Through their association with spoken theatre and playwrights commedia figures have provided opera with many of its stock characters. Mozart's Don Giovanni sets a puppet show story and comic servants like Leporello and Figaro have commedia precedents. Soubrette characters like Susanna in Le nozze di Figaro , Zerlina in Don Giovanni and Despina in Così fan tutte recall Columbina and related characters. The comic operas of Gaetano Donizetti, such as Elisir d'amore , draw readily upon commedia stock types. Leoncavallo's tragic melodrama Pagliacci depicts a commedia dell'arte company in which the performers find their life situations reflecting events they depict on stage. Commedia characters also figure in Richard Strauss's opera Ariadne auf Naxos .
The piano piece Carnaval by Robert Schumann was conceived as a kind of masked ball that combined characters from Commedia dell'arte with real world characters, such as Chopin, Paganini, and Clara Schumann, as well as characters from the composer's inner world.Movements of the piece reflect the names of many characters of the Commedia, including Pierrot, Harlequin, Pantalon and Columbine.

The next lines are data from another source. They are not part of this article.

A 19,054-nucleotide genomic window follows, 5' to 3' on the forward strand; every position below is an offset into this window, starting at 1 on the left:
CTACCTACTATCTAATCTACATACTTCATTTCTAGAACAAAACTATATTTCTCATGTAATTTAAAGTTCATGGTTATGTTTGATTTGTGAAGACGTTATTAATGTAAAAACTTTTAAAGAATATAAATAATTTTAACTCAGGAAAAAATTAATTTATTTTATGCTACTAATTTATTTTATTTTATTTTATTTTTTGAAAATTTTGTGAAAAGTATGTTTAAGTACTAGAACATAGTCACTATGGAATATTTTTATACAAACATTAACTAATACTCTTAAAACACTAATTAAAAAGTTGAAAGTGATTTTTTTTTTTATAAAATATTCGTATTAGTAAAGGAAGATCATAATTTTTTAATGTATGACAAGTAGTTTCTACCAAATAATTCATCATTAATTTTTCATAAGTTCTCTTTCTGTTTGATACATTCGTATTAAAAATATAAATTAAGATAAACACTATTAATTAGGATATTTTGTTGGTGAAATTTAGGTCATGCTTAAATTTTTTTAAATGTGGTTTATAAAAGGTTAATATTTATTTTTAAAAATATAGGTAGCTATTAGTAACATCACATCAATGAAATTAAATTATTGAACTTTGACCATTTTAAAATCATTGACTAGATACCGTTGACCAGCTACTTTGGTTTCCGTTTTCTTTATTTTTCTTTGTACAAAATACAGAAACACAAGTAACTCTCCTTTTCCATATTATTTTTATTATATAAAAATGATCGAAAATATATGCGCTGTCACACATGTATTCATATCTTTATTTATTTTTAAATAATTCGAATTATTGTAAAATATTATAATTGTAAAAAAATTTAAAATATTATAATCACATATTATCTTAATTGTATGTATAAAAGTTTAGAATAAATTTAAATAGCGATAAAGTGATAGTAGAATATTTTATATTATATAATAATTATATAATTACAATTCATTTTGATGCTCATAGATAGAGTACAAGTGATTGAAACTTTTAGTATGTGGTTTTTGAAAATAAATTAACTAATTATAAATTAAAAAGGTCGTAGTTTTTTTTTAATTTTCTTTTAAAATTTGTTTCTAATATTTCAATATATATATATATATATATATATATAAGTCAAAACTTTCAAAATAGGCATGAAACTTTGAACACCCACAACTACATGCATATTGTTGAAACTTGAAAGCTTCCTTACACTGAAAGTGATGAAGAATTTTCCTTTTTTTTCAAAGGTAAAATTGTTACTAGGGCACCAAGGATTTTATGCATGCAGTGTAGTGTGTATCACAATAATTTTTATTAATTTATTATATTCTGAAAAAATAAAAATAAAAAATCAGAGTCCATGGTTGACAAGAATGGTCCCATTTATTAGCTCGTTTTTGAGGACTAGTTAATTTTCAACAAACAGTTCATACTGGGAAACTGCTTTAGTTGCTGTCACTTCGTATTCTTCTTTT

Stock characters and situations also appear in ballet. Igor Stravinsky's Petrushka and Pulcinella allude directly to the tradition.
[ citation needed ]
Harlequin is the best-known of the zanni or comic servant characters from the Italian commedia dell'arte. The role is traditionally believed to have been introduced by Zan Ganassa in the late 16th century, was definitively popularized by the Italian actor Tristano Martinelli in Paris in 1584–1585, and became a stock character after Martinelli's death in 1630.